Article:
Thursday, June 3, 2010
Pacific islands 'growing not shrinking' due to climate change
Scientists have been surprised by the findings, which show that some islands have grown by almost one-third over the past 60 years.
Among the island chains to have increased in land area are Tuvalu and neighbouring Kiribati, both of which attracted attention at last year's Copenhagen climate summit.
In the study, researchers compared aerial photographs and high-resolution satellite images of 27 islands taken since the 1950s.
Only four islands, mostly uninhabited, had decreased in area despite local sea level rises of almost five inches in that time, while 23 stayed the same or grew.
Seven islands in Tuvalu grew, one by 30 per cent, although the study did not include the most populous island.
In Kiribati, the three of the most densely populated islands, Betio, Bairiki and Nanikai, also grew by between 12.5 and 30 per cent.
Professor Paul Kench, of Auckland University, who co-authored the study with Dr Arthur Webb, a Fiji-based expert on coastal processes, said the study challenged the view that the islands were sinking as a result of global warming.
"Eighty per cent of the islands we've looked at have either remained about the same or, in fact, got larger.
"Some have got dramatically larger," he said.
"We've now got evidence the physical foundations of these islands will still be there in 100 years," he told New Scientist magazine.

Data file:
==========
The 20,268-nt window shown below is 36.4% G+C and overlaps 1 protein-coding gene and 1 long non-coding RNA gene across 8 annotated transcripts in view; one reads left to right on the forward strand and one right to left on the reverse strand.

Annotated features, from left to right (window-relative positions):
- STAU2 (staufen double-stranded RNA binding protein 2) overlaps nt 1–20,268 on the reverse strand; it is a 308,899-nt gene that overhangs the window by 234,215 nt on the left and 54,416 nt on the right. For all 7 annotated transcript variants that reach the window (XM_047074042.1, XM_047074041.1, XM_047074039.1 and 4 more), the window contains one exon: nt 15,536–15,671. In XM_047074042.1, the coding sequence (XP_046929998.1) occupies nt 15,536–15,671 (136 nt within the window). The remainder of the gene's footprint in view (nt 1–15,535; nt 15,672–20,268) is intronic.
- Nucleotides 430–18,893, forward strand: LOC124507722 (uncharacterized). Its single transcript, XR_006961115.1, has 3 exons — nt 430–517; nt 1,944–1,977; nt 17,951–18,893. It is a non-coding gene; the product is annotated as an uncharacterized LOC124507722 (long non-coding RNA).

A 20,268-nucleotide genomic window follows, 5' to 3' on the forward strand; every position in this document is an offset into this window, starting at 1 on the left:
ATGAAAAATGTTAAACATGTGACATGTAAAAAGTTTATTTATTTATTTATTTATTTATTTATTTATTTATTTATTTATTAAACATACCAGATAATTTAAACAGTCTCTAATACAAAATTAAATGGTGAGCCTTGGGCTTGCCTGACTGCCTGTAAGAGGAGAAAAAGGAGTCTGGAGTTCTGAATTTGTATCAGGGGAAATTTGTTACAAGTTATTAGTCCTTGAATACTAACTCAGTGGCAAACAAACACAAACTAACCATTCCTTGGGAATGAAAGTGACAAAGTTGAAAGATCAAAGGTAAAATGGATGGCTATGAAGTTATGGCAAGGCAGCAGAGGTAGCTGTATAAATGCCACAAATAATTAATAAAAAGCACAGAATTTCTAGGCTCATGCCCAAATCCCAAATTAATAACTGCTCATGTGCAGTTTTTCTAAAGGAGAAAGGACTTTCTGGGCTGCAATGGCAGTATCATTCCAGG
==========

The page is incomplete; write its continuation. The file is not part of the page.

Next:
He said the study suggested the islands had a natural ability to respond to rising seas by accumulating coral debris from the outlying reefs that surround them.
"It has long been thought that as the sea level goes up, islands will sit there and drown. But they won't," Professor Kench said.
The trend is largely explained by the fact that the islands comprise mostly coral debris eroded from encircling reefs, which is pushed up on to the islands by wind and waves.
Because coral is a living organism, it continues to grow and establish itself in its new home, so the process becomes continuous.
Land reclamation and deposition of other sediment also contribute to the process.
"These islands are so low lying that in extreme events waves crash straight over the top of them," Professor Kench said.
"In doing that they transport sediment from the beach or adjacent reef platform and they throw it on to the top of the island."
But the two scientists warn that people living on the islands still face serious challenges from climate change, particularly if the pace of sea level rises were to overtake that of sediment build-up.
The fresh groundwater that sustains villagers and their crops could be destroyed.
"The land may be there but will they still be able to support human habitation?" he said.
Naomi Thirobaux, a student from Kiribati who has studied the islands for a PhD, said no one should be lulled into thinking erosion and inundation were not taking their toll on the islands.
"In a populated place, people can't move back or inland because there's hardly any place to move into, so that's quite dramatic," she said.